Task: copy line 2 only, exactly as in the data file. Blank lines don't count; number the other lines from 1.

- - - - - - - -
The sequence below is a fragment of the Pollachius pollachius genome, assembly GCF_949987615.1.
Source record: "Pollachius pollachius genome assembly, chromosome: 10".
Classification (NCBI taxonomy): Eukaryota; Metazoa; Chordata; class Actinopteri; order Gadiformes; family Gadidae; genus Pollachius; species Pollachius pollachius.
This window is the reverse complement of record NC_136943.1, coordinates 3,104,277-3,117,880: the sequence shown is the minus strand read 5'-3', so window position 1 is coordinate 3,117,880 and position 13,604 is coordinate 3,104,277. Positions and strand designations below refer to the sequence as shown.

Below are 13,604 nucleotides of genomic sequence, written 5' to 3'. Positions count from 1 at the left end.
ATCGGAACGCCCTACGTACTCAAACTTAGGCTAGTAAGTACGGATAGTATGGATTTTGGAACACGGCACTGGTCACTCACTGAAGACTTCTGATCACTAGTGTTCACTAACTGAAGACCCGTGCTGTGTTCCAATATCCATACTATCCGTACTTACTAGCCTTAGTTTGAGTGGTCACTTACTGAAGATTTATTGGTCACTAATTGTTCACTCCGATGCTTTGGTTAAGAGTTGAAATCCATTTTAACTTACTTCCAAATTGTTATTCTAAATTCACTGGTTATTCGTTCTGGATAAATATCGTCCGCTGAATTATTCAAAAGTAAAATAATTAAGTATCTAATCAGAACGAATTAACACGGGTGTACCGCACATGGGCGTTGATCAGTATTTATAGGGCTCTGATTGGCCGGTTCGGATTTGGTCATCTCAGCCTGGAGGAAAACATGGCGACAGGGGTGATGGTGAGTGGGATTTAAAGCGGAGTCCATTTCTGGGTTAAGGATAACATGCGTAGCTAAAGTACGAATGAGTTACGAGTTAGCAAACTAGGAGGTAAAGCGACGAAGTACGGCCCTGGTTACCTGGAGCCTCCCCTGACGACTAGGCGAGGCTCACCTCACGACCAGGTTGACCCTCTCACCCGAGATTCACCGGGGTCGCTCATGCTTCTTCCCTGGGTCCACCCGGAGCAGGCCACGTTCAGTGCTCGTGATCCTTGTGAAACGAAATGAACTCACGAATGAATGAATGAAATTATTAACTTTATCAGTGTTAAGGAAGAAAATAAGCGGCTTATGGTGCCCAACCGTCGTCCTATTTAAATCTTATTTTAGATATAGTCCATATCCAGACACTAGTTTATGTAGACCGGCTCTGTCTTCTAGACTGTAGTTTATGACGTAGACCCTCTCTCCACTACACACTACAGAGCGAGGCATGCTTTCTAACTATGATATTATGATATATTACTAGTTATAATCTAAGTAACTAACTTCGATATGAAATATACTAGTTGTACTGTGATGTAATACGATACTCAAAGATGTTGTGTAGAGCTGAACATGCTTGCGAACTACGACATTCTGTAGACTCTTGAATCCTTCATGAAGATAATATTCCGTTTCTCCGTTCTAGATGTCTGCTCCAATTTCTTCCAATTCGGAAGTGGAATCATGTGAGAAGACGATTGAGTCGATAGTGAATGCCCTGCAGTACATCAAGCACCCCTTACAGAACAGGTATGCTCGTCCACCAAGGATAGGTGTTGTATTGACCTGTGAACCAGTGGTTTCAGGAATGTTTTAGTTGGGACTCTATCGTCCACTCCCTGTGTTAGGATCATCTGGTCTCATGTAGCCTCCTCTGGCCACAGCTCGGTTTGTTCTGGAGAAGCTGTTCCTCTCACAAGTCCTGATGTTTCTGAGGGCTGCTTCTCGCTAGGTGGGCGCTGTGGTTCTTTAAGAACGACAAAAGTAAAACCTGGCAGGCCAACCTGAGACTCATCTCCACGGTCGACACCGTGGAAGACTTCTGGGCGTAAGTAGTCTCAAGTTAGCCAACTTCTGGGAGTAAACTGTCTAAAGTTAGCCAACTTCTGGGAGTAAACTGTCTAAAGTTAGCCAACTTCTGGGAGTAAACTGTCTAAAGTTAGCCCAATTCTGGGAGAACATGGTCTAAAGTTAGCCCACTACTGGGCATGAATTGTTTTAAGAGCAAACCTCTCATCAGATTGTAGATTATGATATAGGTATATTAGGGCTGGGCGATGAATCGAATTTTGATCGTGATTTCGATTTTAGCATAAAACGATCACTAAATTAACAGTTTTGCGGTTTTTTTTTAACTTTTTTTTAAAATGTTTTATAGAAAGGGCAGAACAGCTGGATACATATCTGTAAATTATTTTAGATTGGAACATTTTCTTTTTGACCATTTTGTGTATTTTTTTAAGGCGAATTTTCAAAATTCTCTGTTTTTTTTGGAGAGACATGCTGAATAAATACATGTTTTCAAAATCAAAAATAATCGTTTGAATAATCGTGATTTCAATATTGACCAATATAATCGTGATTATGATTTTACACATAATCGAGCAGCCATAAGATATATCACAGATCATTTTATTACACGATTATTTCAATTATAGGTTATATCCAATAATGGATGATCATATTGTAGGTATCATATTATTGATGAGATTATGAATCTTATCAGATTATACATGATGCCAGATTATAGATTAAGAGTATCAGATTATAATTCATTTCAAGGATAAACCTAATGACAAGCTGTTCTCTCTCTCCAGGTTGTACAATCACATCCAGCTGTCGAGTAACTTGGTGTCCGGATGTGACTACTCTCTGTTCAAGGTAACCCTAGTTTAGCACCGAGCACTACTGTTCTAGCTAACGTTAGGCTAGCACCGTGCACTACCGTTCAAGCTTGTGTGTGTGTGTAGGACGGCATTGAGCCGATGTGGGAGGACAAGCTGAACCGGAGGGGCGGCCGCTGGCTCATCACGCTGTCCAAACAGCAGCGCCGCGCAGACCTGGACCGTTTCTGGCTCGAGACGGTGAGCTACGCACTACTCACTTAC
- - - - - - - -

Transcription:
Source record: "Pollachius pollachius genome assembly, chromosome: 10".